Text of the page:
Ethical Eating

Those who know me personally know how I endlessly bang on about the importance of eating ethically, which is normally an incoherent long-winded ramble that after a while makes the captive audience members’ eyes roll back into their skull. Not this again ¬– I can hear themselves thinking – when will he shut up and let us be free.

So I thought it would be best to write in a coherent fashion why it is that I do what it is that I do. For myself, ethical consumption is far from superficial fads like the never ending wave of super foods, or the organic train which everybody is jumping on board these days. Eating ethically is an educated & practical philosophy of love – for local farmers & local retailers; for my body, mind, & spirit; and for the beautiful planet that we inhabit. And I believe a good cause should entirely speak for itself, without the need for a preacher incessantly preaching – so for those who aren’t too familiar with the ethical eating lifestyle, I hope that this article will shed some light on the subject (and perhaps even change a few peoples consumption habits too).

There exists many opinions and thus misconceptions about what is considered to be ethical consumption, and its necessary to draw some lines in the sand for a more clear cut definition of what is and isn’t. For example, is shopping locally more ethical than buying organic? Do vegetarians/vegans, have a moral high ground to stand upon? Let us clarify these notions just a little.

Oh, Veganism – such a juicy/extremely touchy subject. What a great place for us to begin! For many, the heart of veganism is a very kind, empathic belief that animals should not be slaughtered for human consumption. At all Vegans heart is ethics; it has been very successful in exposing many of the horrors of industrial animal agricultural practices, as an example. For those who haven’t been exposed to any pro-vegan media before, Earthlings (2005) is an evocative (and extremely graphic) documentary that would make any meat-eater reconsider their meat-eating. It’s well worth a watch – but tread with caution friends, as it isn’t a flick for the faint hearted. You have been warned.

I personally owe veganism a huge thank you as it was a large catalyst in my quest for the search for ethical food. After 6 months of strict veganism my health started to deteriorate quite severely in a number of different ways (even with careful dietary planning & supplementing), and it got to a point where I truly had no choice but to finally give up the gag. So I wondered to myself – is it at all possible to consume animal products with a crystal clear conscience?

Or let me rephrase that question entirely to demonstrate a point: is buying non-animal products from large-agribusiness retailers, like produce markets or Coles & Woolies, somehow less ethical than purchasing meat or dairy from small scale producers? Watch the video below for a quick insight into the workings of Australia’s ‘big friendly giants.’

The vegan movement reminds us all that at the heart of climate change is animal agriculture (check out this link from the Cowspiracy documentary website, dropping them #facts (& decent documentary to chow-down, might I add)) – yet laying sole blame in animal agriculture is missing the point. Whilst animal agriculture contributes an enormous amount of greenhouse emissions, industrial agriculture couldn’t have be designed worse – and whether it’s animal or vegetable production the entire industry is based on sales targets, which inherently ignores the impacts that industry has on climate or farmers!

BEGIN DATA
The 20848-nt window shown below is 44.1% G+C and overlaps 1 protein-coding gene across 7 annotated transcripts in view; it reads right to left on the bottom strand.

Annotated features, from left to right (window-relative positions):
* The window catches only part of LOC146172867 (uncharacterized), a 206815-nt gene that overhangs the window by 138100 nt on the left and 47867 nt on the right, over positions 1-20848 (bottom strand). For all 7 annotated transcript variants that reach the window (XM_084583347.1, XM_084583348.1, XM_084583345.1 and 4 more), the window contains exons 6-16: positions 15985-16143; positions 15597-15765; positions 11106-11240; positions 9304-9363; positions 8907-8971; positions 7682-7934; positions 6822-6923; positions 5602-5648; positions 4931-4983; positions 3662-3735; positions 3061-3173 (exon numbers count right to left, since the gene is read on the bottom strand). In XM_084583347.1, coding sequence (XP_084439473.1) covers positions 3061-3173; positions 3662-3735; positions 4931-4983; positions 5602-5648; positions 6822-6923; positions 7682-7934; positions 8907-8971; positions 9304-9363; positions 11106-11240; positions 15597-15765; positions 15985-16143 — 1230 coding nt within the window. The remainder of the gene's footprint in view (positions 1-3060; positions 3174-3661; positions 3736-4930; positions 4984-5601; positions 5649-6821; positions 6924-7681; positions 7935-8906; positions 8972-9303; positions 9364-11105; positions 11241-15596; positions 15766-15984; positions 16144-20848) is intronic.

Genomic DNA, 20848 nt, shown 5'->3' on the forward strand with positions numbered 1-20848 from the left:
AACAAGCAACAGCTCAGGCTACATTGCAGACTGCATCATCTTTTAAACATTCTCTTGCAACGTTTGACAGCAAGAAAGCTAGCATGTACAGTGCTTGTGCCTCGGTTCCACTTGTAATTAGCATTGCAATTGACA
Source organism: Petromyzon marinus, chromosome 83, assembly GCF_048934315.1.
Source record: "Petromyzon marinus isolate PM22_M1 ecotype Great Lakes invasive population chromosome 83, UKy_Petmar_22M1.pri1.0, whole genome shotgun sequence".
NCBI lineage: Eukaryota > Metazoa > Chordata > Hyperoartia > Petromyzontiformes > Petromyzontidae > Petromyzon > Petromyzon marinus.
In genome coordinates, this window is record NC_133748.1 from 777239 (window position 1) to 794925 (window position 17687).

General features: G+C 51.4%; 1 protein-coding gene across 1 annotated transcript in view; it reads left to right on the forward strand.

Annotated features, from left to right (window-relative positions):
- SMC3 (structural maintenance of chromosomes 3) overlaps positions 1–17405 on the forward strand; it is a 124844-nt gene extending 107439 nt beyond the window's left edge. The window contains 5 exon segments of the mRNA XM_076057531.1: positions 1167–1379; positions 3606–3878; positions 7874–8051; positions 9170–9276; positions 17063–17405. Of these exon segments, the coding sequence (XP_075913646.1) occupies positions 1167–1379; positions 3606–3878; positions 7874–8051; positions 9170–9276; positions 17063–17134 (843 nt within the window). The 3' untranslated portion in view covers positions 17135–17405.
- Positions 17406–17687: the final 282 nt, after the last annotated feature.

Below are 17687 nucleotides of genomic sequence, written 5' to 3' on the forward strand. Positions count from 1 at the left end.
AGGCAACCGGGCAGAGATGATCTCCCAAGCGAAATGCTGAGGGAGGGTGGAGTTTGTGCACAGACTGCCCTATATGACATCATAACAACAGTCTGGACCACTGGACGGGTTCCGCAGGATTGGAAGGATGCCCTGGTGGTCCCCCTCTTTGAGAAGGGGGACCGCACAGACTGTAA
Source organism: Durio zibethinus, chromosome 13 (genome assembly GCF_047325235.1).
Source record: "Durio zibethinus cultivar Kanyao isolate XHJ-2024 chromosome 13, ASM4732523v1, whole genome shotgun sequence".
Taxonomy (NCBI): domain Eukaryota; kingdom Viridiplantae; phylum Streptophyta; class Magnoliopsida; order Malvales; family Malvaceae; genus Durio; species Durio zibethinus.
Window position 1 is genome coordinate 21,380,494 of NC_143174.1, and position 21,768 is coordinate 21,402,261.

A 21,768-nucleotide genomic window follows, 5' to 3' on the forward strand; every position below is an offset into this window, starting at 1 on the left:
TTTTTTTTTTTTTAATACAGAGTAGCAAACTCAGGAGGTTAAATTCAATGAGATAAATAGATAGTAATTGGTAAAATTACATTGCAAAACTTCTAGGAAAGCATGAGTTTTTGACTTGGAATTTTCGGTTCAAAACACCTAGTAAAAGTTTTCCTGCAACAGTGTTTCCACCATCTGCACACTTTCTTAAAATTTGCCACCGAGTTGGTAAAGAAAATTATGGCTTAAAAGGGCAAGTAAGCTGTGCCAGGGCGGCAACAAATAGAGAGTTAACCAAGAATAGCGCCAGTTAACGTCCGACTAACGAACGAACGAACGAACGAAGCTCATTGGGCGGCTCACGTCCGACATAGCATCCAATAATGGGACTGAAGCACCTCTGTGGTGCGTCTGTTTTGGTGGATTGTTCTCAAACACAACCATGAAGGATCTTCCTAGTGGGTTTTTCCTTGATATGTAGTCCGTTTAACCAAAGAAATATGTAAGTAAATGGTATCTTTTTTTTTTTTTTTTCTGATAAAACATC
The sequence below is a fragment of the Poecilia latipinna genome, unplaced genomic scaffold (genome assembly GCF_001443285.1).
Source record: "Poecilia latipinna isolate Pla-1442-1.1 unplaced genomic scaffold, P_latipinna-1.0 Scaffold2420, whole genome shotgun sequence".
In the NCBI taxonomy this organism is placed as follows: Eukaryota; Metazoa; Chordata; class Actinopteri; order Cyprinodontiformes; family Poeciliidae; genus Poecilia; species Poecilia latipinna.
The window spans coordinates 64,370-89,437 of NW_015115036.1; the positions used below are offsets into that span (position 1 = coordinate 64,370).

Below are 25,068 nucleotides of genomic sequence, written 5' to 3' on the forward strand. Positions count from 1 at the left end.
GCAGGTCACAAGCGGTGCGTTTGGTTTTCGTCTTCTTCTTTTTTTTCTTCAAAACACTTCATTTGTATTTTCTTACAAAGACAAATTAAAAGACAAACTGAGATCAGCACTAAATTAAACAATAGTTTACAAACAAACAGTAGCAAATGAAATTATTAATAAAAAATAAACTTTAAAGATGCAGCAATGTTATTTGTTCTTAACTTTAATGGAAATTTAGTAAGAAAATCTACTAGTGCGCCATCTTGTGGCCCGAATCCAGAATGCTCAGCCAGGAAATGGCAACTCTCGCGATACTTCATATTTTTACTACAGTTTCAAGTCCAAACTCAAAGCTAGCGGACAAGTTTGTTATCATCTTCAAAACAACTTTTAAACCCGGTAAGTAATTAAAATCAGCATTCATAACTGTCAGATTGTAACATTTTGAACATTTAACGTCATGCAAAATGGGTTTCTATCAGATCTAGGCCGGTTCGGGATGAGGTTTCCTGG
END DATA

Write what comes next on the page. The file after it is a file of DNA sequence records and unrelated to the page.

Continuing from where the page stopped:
Agriculture is flawed as it dissects nature in its attempt to produce yields solely for human benefit. This is the crux of the problem: reductionism. Nature cannot be easily simplified, and to do so is to work against nature when we should be working with her – monocropping is a perfect example of this. Planting one species for endless acres is detrimental for the environment for numerous reasons – it obliterates soil life (and soil life equals healthy plants, which equals healthy people, as the saying goes); it requires heavy machinery (that requires fuel) for harvesting that compacts the soil which creates conditions for soil erosion; pests & diseases will god-damn thrive (!) in a monocrop field unless extensive synthetic chemicals are applied; so, it also creates chemical dependency, which poisons our precious pollinators and the excess chemicals runoff to pollute the water table. The list truly goes on.

The Great Dust Bowl of the 1930’s in America was caused by the common agricultural soil-slaughtering technique, deep tilling (turning of the soil). After little rain and heavy winds, Americas most fertile topsoil blew away and in the storms wake, all that was left was desert. A single inch of Topsoil could take 500+ years to rebuild, and thanks to our mate mindless agriculture, the southern US Plains will never be farmed again.

Removing animal agriculture still leaves us with the gigantic headache that is agriculture. A far better solution would be to redesign food systems entirely. Disciplines like Agroforestry, Permaculture & Holistic Management provide excellent design solutions (both economic & ecological) for transitioning from the current model of large monocropping to sustainable small scale farming. If you’re interested in sustainable methods of farming & designing – check out a Permaculture Design Course somewhere near you.